Environmental Stressors: What are they?

If you’re a living, breathing human alive in the 21st century, there’s a good chance you know what it feels like to be stressed.

 

A 2021 survey found that 8 out of 10 people feel stressed at least once a week. Of those people, 15% of them said they felt stressed every day (1). 

 

Whether the stress in your life comes from your job, your partner, or the fact that the world is still in the midst of a global pandemic, too much of it can be detrimental to both your mental and physical health (2). Because of that, bringing your stress down to manageable levels should always be a priority. 

 

The easiest way to do that is by recognizing the environmental stressors present in your life. Once you do that, you can then get to work eliminating them. 

An overview of stress

While you may be well-acquainted with it, it’s important to discuss what stress is.

 

Stress is a feeling we develop when a stimulus or event forces us to change in a way we’re not used to. It’s an imbalance between what we need to do (or what we perceive we need to do) and what we’re capable of doing.

 

It’s when your brain tells you, “I know I need to change, but I’m going to make the process as painful as possible.”

 

While most stress is temporary, there are instances when it can be long-lasting. For example, many careers like sales come with high levels of stress. In those situations, eliminating stress altogether is impossible, so your focus should be managing it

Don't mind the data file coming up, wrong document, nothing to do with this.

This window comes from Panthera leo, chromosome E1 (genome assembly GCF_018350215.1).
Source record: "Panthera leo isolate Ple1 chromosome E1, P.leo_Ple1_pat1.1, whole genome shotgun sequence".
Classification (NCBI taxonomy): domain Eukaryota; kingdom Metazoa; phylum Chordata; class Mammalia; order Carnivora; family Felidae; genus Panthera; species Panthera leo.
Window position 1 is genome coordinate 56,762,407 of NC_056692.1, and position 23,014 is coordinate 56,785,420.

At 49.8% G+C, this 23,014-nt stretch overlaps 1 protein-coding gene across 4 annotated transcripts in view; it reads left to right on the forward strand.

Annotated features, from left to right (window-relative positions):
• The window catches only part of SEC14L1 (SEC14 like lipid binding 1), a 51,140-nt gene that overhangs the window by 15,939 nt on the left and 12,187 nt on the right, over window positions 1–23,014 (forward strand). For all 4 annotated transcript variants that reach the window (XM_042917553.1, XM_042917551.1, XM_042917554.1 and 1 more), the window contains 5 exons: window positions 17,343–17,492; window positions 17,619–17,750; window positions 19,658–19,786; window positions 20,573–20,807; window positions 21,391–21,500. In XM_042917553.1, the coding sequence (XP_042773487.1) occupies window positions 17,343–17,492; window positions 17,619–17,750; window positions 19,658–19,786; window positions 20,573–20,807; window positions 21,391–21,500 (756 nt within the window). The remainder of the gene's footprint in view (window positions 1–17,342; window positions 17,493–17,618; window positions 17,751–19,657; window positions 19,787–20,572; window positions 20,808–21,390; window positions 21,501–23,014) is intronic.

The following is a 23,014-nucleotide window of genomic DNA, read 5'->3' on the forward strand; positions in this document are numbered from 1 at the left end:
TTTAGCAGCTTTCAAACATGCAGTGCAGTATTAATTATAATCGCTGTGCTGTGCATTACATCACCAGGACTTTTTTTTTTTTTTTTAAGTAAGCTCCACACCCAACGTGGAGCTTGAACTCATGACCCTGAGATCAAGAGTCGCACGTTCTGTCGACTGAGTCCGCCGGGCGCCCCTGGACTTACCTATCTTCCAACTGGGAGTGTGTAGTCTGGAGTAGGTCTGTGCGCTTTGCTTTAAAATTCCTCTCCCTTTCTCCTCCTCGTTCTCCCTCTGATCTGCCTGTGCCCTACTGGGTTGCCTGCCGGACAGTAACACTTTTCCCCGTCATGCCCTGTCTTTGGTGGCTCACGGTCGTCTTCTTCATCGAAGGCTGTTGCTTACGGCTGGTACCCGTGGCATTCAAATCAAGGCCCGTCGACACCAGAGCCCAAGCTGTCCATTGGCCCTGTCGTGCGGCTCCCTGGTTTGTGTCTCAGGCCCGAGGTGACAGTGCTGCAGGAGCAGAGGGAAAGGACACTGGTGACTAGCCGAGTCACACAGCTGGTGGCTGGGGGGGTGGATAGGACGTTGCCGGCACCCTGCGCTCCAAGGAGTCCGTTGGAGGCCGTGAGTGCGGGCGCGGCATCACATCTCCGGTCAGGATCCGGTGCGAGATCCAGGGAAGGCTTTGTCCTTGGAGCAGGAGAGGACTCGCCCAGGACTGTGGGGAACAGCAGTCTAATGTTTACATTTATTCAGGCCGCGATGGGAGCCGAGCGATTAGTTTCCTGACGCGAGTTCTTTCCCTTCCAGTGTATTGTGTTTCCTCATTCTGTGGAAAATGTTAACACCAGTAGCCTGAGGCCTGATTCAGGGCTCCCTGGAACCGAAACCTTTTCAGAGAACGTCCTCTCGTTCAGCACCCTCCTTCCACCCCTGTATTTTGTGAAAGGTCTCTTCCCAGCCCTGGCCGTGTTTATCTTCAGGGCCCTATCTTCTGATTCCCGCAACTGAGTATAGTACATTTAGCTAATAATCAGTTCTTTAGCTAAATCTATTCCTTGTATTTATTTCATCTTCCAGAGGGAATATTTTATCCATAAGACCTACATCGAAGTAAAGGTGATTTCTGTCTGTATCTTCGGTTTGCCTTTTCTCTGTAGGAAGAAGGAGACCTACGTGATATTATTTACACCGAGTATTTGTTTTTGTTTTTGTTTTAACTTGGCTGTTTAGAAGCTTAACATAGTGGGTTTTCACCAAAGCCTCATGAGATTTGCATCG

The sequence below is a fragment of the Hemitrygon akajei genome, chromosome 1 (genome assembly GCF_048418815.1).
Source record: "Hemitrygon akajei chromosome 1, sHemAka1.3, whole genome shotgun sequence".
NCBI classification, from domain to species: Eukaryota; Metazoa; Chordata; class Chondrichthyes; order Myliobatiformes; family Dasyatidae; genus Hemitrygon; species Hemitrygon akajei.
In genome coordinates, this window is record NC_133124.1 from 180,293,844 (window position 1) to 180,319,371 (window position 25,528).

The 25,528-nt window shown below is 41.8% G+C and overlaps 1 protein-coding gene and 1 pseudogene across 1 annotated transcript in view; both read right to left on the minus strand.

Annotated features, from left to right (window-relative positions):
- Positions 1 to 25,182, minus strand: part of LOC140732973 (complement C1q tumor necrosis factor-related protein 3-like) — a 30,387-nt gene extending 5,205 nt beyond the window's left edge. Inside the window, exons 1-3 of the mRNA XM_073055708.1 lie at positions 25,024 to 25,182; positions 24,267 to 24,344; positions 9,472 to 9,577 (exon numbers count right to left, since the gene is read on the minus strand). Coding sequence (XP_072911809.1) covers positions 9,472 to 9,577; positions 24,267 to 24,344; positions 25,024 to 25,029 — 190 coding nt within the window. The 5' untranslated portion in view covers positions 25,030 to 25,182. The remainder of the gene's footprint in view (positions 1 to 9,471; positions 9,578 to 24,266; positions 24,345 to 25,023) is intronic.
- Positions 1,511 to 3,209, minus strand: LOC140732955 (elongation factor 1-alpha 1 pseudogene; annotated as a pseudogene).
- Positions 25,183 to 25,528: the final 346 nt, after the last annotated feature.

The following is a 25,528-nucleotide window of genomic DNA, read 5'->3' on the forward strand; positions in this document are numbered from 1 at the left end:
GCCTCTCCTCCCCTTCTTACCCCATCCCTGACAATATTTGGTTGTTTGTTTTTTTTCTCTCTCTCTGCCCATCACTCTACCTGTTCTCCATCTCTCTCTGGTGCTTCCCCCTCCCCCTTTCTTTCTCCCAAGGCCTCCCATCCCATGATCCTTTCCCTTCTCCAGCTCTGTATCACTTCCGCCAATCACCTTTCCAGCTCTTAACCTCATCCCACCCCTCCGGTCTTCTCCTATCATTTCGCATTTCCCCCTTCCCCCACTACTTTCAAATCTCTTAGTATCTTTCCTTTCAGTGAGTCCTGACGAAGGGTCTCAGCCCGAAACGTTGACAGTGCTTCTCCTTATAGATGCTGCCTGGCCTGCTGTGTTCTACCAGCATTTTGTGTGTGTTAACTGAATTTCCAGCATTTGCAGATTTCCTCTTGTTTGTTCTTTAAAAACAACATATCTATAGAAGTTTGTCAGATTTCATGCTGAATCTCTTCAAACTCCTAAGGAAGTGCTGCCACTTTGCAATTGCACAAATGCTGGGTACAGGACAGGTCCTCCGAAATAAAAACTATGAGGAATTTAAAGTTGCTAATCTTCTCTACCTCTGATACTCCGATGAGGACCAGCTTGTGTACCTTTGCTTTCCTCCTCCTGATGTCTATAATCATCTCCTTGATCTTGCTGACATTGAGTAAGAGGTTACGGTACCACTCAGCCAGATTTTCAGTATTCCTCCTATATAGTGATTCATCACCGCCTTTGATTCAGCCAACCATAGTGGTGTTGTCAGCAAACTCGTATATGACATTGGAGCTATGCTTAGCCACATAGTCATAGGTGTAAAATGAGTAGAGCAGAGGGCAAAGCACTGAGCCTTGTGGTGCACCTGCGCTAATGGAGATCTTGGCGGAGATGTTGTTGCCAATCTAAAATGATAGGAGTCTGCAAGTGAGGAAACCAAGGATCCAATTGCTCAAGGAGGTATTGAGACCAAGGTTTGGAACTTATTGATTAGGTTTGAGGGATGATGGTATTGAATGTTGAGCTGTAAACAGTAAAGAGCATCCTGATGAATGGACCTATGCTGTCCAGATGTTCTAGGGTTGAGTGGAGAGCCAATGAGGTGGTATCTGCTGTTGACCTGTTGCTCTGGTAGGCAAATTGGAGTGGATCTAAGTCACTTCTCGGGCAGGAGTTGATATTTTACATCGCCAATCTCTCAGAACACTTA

Environmental stressors 

Most of the stress we deal with comes from external sources. These can range from small stressors, like your alarm clock forcing you out of bed on a Monday morning, to life-altering stressors, like war forcing you out of your home country and into another. 

 

Here are some other common types of environmental stressors:

 

  • Noise: Harsh noises like alarm clocks, traffic, or sirens
  • Air pollution: Fossil fuel emissions from factories, cars, and other sources
  • Light: Excess amounts of light from artificial sources, like cities 
  • Crowding: Large amounts of people confined to a small area
  • Natural disasters: Hurricanes, tornadoes, earthquakes, and other disasters 
  • War: Devastation and displacement caused by human conflicts 

 

While not everyone deals with stressors like war and natural disasters every day, many people do. The effect that they have on stress levels and mental health, in general, is huge (3). 

Prioritize stress management 

Stress is an unfortunate side-effect of life on 21st century Earth, but that doesn’t mean that you can’t do anything about it.

 

Stress management experts recommend practicing a system known as the Four A’s. These are:

  • Avoid: Identity which environmental stressors in your life you can avoid
  • Alter: If you can’t avoid a stressful situation, try your best to alter how it plays out
  • Adapt: If you can’t change or eliminate a stressor, try changing yourself 
  • Accept: Recognize that stress is natural and that sometimes, you can’t do anything about it

 

The Four A’s can help you take control of stressors that would otherwise hold you back. 

Control what you can

Life is stressful, and sometimes it seems like people want to do all they can to make it even more so. While you might not be able to keep your ex from texting you in the middle of the night or a blizzard from rolling through your town, all of those stressors form a part of life.


Control what you can, accept everything else, and live your best and healthiest life.

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